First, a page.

US urged to apologize for nuke tests in Marshall Islands 60 years later

US Secretary of State Antony Blinken, second right, meets with Marshall Islands’ President David Kabua, right, at the State Department in Washington, September 29, 2022. (Reuters file photo)

Hundreds of arms control, environmental and other activist groups have called on the US to formally apologize to the Marshall Islands for the impact of extensive nuclear testing there in the 1940s and 50s and to pay fair compensation to its residents.

The activists, led by the likes of Greenpeace, Physicians for Social Responsibility and the Marshallese Education Initiative, made the request in a December 5 letter to President Biden.

The statement asked Washington to fulfill its nuclear justice promises in the ongoing negotiations with the Marshall Islands on the renewal of a Compact of Free Association (COFA), which has been the basis of relations with the Pacific region since the 1980s.
The COFA provisions expire in 2023 for the Marshall Islands and other Pacific territories, the Federated States of Micronesia, and with Palau in 2024.

The island nations continue to enjoy close ties with Washington, but analysts warn failure to reach new terms for economic aid could prompt them to turn to strategic US rival China for financing or to boost trade and tourism.

Residents of the Marshall Islands still grapple with the health and environmental effects of the 67 US nuclear bomb tests there from 1946 to 1958, including "Castle Bravo" on Bikini Atoll in 1945—the largest US bomb ever detonated.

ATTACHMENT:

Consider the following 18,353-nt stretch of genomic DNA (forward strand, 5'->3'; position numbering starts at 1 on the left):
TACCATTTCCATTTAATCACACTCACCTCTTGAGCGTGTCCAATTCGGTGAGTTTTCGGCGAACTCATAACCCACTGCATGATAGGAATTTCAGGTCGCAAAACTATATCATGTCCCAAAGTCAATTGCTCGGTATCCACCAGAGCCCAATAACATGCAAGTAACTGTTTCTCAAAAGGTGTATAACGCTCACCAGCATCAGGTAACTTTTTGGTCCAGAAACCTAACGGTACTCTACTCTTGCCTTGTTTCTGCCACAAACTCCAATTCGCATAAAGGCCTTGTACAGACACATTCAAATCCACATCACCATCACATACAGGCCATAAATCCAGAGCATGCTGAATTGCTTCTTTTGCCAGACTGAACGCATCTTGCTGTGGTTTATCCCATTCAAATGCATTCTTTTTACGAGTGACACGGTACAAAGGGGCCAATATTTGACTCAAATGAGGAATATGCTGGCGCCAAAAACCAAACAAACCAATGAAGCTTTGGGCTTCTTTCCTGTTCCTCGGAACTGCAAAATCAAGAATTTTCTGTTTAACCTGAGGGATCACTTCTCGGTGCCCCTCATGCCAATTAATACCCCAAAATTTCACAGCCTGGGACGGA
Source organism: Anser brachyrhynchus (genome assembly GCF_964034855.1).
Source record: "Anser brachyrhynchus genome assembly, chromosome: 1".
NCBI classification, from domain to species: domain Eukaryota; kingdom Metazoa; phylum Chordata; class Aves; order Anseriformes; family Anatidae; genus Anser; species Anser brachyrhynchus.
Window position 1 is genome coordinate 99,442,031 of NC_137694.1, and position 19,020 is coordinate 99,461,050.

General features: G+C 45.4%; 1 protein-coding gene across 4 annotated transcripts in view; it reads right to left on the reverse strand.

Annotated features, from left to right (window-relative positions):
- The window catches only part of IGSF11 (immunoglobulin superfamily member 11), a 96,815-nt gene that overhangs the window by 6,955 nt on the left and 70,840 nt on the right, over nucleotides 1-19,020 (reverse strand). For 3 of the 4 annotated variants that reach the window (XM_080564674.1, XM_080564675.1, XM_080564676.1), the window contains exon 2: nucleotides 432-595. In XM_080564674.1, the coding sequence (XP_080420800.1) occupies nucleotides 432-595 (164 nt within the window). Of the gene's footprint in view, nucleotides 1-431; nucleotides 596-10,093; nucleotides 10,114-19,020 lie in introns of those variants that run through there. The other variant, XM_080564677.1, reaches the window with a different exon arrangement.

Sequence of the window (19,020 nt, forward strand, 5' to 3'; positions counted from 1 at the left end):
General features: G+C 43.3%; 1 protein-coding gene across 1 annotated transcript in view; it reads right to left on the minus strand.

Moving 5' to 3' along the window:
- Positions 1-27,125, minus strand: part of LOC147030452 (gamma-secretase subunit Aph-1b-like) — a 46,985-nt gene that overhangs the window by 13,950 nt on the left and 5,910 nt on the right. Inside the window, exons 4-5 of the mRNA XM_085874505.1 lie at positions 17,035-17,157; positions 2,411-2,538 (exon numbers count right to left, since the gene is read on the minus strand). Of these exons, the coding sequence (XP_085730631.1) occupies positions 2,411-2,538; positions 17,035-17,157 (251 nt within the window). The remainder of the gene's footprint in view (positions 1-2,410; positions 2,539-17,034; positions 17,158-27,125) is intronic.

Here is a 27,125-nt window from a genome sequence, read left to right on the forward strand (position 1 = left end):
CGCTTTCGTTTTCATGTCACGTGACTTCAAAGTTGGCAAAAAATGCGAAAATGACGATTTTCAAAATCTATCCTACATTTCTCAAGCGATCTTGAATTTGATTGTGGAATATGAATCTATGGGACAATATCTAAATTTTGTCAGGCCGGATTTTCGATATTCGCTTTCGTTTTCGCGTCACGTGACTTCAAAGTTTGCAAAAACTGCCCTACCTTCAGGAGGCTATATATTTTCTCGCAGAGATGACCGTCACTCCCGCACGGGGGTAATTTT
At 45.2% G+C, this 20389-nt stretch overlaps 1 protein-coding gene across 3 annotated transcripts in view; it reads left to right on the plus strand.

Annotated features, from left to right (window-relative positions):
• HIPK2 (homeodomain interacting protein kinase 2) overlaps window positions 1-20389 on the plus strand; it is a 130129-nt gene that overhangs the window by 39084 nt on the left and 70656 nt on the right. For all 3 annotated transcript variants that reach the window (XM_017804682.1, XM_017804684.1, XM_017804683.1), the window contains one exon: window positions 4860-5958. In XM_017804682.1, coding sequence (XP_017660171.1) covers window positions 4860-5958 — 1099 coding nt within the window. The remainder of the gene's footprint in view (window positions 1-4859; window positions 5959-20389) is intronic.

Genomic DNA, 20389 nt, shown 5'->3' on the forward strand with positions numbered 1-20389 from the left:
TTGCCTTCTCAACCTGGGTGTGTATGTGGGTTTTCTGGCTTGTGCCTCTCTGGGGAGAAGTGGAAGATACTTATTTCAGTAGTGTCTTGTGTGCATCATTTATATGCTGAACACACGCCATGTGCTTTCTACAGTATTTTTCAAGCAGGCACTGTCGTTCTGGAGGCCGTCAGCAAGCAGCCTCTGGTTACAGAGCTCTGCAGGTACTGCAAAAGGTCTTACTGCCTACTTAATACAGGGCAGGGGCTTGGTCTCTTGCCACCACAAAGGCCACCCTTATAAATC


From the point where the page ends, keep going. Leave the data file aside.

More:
In addition to issuing a formal apology and addressing compensation claims, they said, the United States should take long-term environmental remediation, expand access to health care, not least for illnesses related to radiation exposure, and declassify documents related to nuclear tests.

Separately, the State Department said on Tuesday the United States had signed a memorandum of understanding with Palau as part of the COFA negotiations, emphasizing a close and continued partnership "and reflecting our consensus reached on levels and kinds of future U.S. assistance to be requested for Palau’s economic development."
The United States has left piles of nuclear waste on the island, which is the result of the Cold War nuclear testing program.

US officials later cleaned up contaminated soil on Enewetak Island, where the US not only detonated the bulk of its weapons tests, but also conducted dozens of biological weapons tests and evacuated 130 tons of soil from the Nevada radiation test.

Now the cement coffin, which the locals call the "Tomb", is in danger of collapsing due to rising seas and other effects of climate change. The tides rise from its sides and rise every year as the distant glaciers melt and the ocean waters rise.

For many in the Republic of the Marshall Islands, Runit Dome is the most visible manifestation of the United States' nuclear legacy, a symbol of the United States' unfulfilled promises in the region.

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